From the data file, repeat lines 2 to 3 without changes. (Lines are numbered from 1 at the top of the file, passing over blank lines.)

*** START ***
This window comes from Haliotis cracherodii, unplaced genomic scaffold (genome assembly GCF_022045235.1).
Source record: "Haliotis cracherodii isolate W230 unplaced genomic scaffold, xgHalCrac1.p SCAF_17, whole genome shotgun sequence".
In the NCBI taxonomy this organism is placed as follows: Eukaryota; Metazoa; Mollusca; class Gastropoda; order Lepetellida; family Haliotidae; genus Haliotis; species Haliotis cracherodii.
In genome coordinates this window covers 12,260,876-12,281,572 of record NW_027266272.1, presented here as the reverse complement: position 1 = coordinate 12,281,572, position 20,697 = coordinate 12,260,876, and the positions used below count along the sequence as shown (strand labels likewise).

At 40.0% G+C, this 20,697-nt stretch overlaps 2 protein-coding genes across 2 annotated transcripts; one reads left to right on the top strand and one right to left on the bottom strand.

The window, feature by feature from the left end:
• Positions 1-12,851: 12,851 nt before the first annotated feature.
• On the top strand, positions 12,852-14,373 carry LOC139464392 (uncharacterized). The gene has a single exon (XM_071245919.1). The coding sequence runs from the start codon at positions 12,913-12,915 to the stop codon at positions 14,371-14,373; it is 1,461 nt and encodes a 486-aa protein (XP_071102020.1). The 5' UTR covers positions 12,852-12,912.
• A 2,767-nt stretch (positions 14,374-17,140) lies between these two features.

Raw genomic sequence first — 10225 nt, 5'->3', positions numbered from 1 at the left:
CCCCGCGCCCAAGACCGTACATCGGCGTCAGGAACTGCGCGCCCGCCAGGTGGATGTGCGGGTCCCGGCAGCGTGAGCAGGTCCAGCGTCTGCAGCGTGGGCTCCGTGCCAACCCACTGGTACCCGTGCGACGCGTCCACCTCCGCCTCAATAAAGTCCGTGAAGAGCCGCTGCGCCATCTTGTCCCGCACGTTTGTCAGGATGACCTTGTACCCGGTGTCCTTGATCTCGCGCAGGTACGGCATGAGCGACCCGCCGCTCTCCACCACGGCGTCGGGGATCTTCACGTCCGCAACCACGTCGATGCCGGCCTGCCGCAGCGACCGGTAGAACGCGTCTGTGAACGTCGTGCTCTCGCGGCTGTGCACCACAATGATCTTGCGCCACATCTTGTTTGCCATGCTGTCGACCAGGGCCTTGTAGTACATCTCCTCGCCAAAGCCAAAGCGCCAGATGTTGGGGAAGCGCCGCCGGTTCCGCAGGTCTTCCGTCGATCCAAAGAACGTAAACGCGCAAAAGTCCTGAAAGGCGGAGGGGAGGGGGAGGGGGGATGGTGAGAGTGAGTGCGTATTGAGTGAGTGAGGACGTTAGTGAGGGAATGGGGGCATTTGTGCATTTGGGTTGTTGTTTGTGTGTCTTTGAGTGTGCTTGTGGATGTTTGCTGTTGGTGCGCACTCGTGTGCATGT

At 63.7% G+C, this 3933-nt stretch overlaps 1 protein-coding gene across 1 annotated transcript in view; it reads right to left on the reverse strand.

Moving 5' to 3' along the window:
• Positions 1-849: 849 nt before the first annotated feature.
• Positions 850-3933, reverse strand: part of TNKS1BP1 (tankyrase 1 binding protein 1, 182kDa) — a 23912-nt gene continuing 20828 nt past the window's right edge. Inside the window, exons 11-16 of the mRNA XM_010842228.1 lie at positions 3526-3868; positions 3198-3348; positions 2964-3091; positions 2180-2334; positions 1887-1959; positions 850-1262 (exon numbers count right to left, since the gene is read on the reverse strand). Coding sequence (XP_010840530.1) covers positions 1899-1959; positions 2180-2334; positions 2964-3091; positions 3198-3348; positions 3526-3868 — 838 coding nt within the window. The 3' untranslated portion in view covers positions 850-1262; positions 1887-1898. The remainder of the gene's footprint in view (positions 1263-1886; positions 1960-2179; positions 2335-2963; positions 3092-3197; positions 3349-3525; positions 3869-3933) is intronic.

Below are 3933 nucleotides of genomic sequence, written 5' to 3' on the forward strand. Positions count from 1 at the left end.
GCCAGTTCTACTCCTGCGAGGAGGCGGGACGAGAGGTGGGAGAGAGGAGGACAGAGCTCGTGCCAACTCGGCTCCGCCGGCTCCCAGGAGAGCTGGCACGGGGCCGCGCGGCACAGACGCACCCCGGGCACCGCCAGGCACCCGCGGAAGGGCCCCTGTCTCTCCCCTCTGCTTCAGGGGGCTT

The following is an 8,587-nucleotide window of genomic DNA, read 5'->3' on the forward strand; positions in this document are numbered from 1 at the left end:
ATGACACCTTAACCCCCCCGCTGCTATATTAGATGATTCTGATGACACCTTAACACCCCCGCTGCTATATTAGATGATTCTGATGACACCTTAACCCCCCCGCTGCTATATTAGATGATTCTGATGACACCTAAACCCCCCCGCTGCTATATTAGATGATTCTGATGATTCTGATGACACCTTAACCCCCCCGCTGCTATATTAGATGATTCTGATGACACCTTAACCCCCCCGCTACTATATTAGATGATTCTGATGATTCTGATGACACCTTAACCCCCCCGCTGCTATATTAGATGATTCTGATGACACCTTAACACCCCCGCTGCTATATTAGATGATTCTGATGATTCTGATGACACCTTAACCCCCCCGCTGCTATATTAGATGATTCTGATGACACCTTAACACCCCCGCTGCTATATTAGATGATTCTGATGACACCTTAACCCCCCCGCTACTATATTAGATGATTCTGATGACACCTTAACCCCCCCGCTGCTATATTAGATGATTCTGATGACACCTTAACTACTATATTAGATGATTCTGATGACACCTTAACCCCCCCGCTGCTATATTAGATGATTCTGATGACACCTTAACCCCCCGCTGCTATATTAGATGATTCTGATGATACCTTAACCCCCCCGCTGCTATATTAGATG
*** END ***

Source record: "Haliotis cracherodii isolate W230 unplaced genomic scaffold, xgHalCrac1.p SCAF_17, whole genome shotgun sequence".
In the NCBI taxonomy this organism is placed as follows: Eukaryota; Metazoa; Mollusca; class Gastropoda; order Lepetellida; family Haliotidae; genus Haliotis; species Haliotis cracherodii.